RA doesn’t just affect joints. It can affect the lungs, kidneys, pancreas, and so on – all the body’s systems. That’s a problem with a systemic disease.
Although I had thought my disease was fairly well controlled, it turns out that even though my joints seem to be okay, and my labs look fantastic, there’s hidden inflammation wreaking havoc internally. In my ongoing learn-A&P-by-malfunction life-course, I now get to learn all about pericarditis.
Pericard-itis is exactly what it sounds like it would be: inflammation of the pericardium. And if you’ve ever taken Greek (thank you, Dr. Pecota), the pericardium is exactly what it sounds like it might be: peri is a preposition meaning around, and cardion means heart, so the pericardium means something around the heart. Thus pericarditis is inflammation of the thin, double-walled sac that surrounds the heart. And let me tell you, it hurts!
There are many potential causes of pericarditis, and one is autoimmune diseases like RA. Other causes include infection, heart attack/surgery, cancer, chest injury, HIV, and TB. But with RA/SLE/PsA as a risk factor, this is something that the autoimmune community really ought to know more about.
The main symptom is chest pain. This is most commonly sharp, stabbing pain – particularly in the center. If you’re atypical like me, it could be more of a dull ache. Think of your entire sternum hurting. If you have a history of costochondritis (inflammation of the joints where the ribs attach to the sternum), you might be tempted to dismiss pericarditis symptoms as a costochondritis flare. We’re talking about chest pain, though. Go see your doctor!
Other symptoms can include:
- Shortness of breath or difficulty breathing
- Pain when swallowing
It’s important to know the symptoms and seek help when warranted. Don’t blow this off as a minor flare. When we have chest pain, we need an accurate diagnosis and a good treatment plan!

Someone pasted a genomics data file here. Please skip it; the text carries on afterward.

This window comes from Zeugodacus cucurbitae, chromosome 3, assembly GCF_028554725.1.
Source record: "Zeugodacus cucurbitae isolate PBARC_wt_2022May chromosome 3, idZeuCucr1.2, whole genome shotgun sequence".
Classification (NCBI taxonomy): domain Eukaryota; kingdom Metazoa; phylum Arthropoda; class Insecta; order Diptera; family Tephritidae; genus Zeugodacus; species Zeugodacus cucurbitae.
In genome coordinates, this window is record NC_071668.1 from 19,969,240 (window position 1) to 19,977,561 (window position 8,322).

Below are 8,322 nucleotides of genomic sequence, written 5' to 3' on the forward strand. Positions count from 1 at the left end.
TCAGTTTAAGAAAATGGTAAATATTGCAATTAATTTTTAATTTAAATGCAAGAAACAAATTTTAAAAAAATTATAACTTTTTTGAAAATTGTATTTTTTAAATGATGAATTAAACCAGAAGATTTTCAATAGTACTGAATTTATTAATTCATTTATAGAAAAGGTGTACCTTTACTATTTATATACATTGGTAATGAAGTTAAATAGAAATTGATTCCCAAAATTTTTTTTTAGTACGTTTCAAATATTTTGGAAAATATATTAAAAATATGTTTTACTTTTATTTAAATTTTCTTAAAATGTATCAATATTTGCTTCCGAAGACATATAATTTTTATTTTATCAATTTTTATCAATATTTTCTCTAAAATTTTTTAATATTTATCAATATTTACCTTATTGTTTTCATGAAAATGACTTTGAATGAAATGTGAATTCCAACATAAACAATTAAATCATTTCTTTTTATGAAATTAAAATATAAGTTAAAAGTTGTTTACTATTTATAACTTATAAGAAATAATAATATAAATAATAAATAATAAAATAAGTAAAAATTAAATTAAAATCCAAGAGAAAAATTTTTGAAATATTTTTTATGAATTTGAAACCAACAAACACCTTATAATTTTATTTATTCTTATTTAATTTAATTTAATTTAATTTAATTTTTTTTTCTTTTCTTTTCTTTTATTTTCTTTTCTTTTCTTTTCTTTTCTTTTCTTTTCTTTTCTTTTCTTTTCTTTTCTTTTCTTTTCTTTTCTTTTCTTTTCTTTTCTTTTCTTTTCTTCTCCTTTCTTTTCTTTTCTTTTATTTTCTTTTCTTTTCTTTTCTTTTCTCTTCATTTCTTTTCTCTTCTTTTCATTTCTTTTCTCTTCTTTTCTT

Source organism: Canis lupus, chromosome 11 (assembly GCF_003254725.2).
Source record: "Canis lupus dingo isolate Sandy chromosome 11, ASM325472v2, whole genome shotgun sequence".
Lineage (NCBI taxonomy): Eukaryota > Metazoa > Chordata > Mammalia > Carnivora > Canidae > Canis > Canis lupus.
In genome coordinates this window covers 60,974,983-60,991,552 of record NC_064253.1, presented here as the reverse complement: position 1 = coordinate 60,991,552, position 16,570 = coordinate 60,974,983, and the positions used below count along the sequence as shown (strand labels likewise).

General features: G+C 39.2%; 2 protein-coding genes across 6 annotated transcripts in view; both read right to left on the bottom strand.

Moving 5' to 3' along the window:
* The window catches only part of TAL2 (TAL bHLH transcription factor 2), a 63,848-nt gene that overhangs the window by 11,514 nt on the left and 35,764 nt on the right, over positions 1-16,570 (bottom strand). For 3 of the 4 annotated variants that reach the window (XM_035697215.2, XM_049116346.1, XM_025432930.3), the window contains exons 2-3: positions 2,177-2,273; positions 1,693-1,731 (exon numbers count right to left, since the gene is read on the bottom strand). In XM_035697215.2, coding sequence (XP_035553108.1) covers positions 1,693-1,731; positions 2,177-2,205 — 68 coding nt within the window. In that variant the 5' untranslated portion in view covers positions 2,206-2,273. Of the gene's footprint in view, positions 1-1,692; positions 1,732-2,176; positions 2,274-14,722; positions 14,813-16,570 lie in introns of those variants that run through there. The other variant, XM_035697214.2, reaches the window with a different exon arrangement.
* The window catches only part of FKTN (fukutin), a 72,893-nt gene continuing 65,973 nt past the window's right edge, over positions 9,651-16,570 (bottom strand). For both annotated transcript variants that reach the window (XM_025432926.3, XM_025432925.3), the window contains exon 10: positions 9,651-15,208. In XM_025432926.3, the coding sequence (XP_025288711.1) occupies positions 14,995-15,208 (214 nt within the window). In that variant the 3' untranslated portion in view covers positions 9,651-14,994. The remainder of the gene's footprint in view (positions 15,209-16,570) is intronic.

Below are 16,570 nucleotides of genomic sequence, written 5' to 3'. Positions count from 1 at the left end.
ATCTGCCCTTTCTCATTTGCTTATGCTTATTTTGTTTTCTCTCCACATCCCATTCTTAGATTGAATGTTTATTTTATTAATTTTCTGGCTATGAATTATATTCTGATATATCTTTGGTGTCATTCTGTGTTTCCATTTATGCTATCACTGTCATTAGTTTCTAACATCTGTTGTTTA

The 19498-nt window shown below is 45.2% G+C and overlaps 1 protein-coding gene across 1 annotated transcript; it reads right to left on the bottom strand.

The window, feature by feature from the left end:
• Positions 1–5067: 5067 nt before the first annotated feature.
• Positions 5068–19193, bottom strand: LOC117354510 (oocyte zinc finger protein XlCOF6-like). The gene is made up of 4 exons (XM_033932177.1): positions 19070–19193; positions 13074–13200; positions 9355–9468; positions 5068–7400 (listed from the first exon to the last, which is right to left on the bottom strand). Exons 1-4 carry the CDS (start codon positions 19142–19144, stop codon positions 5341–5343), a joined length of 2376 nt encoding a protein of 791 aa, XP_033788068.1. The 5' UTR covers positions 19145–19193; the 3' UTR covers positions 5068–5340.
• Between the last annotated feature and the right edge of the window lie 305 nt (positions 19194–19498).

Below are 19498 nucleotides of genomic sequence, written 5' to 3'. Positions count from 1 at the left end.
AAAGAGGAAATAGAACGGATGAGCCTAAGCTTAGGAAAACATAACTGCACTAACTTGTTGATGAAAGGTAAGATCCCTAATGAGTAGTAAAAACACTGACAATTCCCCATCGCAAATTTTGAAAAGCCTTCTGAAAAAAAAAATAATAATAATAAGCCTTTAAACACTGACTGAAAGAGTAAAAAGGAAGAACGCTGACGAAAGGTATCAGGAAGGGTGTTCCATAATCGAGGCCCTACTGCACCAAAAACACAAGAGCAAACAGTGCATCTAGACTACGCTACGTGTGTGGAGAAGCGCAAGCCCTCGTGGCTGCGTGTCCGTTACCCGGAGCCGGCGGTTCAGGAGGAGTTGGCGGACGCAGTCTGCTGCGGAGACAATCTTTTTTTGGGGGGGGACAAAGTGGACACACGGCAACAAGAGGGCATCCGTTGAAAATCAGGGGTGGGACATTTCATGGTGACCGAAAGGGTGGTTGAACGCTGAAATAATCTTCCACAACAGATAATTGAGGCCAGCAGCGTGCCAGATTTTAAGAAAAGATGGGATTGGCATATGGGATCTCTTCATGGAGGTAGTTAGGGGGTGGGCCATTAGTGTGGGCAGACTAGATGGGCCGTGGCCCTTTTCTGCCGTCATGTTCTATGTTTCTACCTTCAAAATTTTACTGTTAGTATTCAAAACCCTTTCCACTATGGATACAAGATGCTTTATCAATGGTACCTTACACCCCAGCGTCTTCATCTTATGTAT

Easier said than done. I ignored things for a couple weeks, until finally my family members were concerned and insisted that I see our doctor. Now, I like my doctor, but am not looking for extra excuses to see him. I tend to figure that if I ignore things long enough, they’ll get better on their own. After all, the body has a remarkable ability to heal itself! Nonetheless, to get family members off my back, I went to see my doctor. He is usually pretty good at the MD’s poker face. Nothing fazes him. But when we discussed the “what makes it better/worse” question and I told him that it helps to lean forward, he looked at me like I’d lost my mind. I smiled, “What can I say? I just report the symptoms. You get to figure out what they mean.” As it turns out, it’s pretty well documented that sitting up and leaning forward can ease the chest pain associated with pericarditis. Once the doctors gave a name to my symptoms and I was able to read about it, I exclaimed, “HA! I’m not crazy!” Well, maybe I am, but not about this!
When you see your doctor for chest pain, tests will be done. Lots of tests. Doctors don’t like their patients dying, so take complaints of chest pain quite seriously. Even if you insist that it’s not your heart, it’s your lungs, they will ignore you and focus on your heart. Expect to have an electrocardiogram (ECG/EKG) done almost immediately. This not only tells the doctor what your heart is doing at that moment, but can show evidence of a past heart attack.1
Stethoscopes are a great invention. In the case of pericarditis, the layers of the pericardium can rub against one another, and doctors are often able to hear this rubbing. It’s fascinating. Painful, but fascinating.
Another test, but one that can’t be done in a lot of primary care offices, is an echocardiogram (echo). This is an ultrasound of the heart, and in addition to an ECG is one of the tests that can be used in diagnosing pericarditis. Positive results are considered conclusive, however negative results are not.
A chest x-ray can show what’s going on with your lungs, and will also show if the heart is enlarged.
MRI can be done to check the thickness of the pericardium, but is not likely to be one of the tests ordered initially.
Labs might also be ordered. This is especially true if you go to the ER from your doctor’s office. They’ll completely ignore your pcp’s input and order a plethora of tests to measure inflammation and make sure you’re not having a heart attack.2